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Death to paper-01-01

 

A short while ago, the chief executive officer of one of our clients gave my firm the mandate to eliminate 100 percent of paper usage from the company’s office environment. It was the second such directive my firm received from a client within the expanse of a few days.

Companies’ move toward a paperless office isn’t new. Three years ago I wrote a piece on the shrinking need for file cabinets, and in 2015, I revisited the issue with a piece on upcoming trends. What is new, however, is that it’s no longer enough to reduce paper usage. Now the ideal is to eliminate it all together.

Consider the biggest influences of modern office design: mobile technology and high connectivity, especially as they relate to the newest workforce, Generation Z, whose digital savvy and hyper-connectivity rival even that of their tech-smart predecessor, the millennial crowd (a.k.a., Generation Y). As Martin Harrison wrote for Huge, Gen Zers are known to juggle up to five screens at a time, assessing the worthiness of what they read in eight short seconds. And, with companies focused on productivity, including shortened turnaround times and the employee experience—such as flexible work hours and sustainability—it’s no wonder that workplaces centered on a digital work ethic are on the rise.

Indeed, perks like an in-office café and fitness center still are appreciated, even expected in some cases, but they’re only part of the modern business culture. Policy changes aimed at supporting virtual productivity and connectivity aren’t only management-backed; they’re appreciated by employees. Even some traditionally conservative companies, such as law firms, are taking steps, slow that they may be, toward the advantages of digital record-keeping.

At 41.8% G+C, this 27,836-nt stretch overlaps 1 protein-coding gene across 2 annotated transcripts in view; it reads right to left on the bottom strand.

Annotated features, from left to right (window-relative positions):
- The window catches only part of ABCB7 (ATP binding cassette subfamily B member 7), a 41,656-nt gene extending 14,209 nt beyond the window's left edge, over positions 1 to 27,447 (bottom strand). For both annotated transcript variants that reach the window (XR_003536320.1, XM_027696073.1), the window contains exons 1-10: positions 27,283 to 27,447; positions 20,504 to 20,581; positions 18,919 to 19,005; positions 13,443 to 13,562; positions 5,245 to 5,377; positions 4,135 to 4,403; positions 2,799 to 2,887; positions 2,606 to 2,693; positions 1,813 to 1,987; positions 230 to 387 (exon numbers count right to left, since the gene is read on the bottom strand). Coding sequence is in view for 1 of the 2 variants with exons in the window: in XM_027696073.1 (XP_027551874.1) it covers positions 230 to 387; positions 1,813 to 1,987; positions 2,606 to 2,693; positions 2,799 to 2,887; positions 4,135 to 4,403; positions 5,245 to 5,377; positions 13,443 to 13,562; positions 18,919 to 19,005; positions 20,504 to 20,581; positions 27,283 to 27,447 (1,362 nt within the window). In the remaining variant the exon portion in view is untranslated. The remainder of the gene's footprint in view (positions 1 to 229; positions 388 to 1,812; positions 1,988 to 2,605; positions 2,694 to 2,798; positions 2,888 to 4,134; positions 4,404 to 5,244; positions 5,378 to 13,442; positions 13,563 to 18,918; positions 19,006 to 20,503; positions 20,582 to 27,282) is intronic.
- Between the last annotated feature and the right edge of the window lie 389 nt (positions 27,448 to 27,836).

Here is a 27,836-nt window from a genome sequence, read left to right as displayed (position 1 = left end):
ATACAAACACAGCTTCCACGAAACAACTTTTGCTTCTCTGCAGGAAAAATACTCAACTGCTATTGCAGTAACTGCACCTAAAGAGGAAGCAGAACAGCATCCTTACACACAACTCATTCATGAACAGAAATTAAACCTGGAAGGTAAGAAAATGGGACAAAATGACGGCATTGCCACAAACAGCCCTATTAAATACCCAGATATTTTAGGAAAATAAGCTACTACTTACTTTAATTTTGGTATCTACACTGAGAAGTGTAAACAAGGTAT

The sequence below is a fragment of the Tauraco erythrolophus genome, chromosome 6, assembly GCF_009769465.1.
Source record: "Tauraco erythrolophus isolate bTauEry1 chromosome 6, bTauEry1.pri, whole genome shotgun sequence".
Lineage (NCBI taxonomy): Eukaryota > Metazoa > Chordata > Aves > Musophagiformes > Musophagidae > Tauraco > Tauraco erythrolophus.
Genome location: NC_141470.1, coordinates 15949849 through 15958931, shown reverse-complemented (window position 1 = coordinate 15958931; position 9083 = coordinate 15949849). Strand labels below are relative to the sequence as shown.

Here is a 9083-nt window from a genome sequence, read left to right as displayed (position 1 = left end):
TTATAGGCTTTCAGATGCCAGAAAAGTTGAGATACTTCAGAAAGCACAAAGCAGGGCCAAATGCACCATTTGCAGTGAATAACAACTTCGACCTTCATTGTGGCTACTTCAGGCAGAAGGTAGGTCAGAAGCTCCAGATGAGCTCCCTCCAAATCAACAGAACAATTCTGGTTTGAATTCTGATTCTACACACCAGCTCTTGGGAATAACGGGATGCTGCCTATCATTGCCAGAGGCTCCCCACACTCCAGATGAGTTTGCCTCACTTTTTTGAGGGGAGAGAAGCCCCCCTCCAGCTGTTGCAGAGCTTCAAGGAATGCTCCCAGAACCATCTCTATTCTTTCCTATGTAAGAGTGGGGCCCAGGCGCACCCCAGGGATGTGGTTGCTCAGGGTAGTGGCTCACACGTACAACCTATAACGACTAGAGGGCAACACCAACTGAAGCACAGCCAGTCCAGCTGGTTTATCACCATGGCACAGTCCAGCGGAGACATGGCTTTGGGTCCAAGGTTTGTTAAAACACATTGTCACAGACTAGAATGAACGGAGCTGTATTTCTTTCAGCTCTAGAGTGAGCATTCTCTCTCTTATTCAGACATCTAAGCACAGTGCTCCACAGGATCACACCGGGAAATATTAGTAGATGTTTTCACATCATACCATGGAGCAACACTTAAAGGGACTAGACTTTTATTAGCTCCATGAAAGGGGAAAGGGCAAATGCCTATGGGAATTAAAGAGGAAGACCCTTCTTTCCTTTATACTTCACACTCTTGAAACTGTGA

As for the office environment, paperless practices mean file cabinets and copy rooms are no longer necessary and that storage areas can be reduced in size. Instead, companies might look at having a central Information Technology desk with dedicated personnel that goes beyond their conventional role of fixing tech-related issues to helping people solve their computer and connectivity problems, themselves.

As Dan Schawbel’s recent article in Forbes noted, tech use outside the office is making its way into it, with investments in virtual reality hardware and those that use it on the rise.

Beyond that, office designs that support digital business practices dictate how a company operates, including floor plans, furnishings and equipment that align with mobile practices, such as shared workstations, digital file storage, document scanning and Smartboard presentations that are automatically saved—marked up, notations and all—and sent to key personnel. In the paperless office, documents are shared digitally with a zip or USB drive.

Everyone knows offices are headed for fully paperless operations, even as they continue to reduce their use of physical documents. Yet maximizing virtual benefits requires compliance and perspective. By educating employees with IT practices staff members become empowered to use the initiatives to their full advantage while increasing productivity. Providing a design that highlights this and supports the use of new technology will drive engagement and promote mobility. However, it is important to continue educating employees throughout the process to ensure best practices. A walk through of the new spaces to show how they can be used on a daily basis can help with the success of these initiatives.

After all, even those who prefer paper will acquiesce in time. Paper train tickets, even passports, aren’t needed anymore. There are apps for both, and a whole lot more.